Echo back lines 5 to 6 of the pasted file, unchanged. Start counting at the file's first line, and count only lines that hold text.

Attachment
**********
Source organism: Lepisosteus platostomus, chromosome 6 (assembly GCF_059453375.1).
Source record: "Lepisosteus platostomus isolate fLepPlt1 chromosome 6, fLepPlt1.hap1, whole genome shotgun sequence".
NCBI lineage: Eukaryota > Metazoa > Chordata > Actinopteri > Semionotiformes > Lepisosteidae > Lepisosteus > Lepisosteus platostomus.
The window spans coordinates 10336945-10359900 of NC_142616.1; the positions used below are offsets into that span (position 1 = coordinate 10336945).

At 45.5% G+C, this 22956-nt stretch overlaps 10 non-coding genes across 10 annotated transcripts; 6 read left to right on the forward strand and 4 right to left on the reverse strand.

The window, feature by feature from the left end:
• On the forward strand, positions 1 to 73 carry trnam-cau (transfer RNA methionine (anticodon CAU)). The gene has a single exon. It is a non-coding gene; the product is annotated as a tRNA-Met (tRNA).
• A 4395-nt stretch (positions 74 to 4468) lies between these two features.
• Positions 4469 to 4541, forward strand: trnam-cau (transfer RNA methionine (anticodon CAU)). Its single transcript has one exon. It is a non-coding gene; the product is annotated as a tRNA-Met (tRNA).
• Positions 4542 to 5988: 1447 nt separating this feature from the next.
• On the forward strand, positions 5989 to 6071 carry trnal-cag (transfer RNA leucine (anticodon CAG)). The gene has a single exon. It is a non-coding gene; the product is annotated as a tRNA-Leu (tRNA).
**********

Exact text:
At 45.5% G+C, this 22956-nt stretch overlaps 10 non-coding genes across 10 annotated transcripts; 6 read left to right on the forward strand and 4 right to left on the reverse strand.

The window, feature by feature from the left end: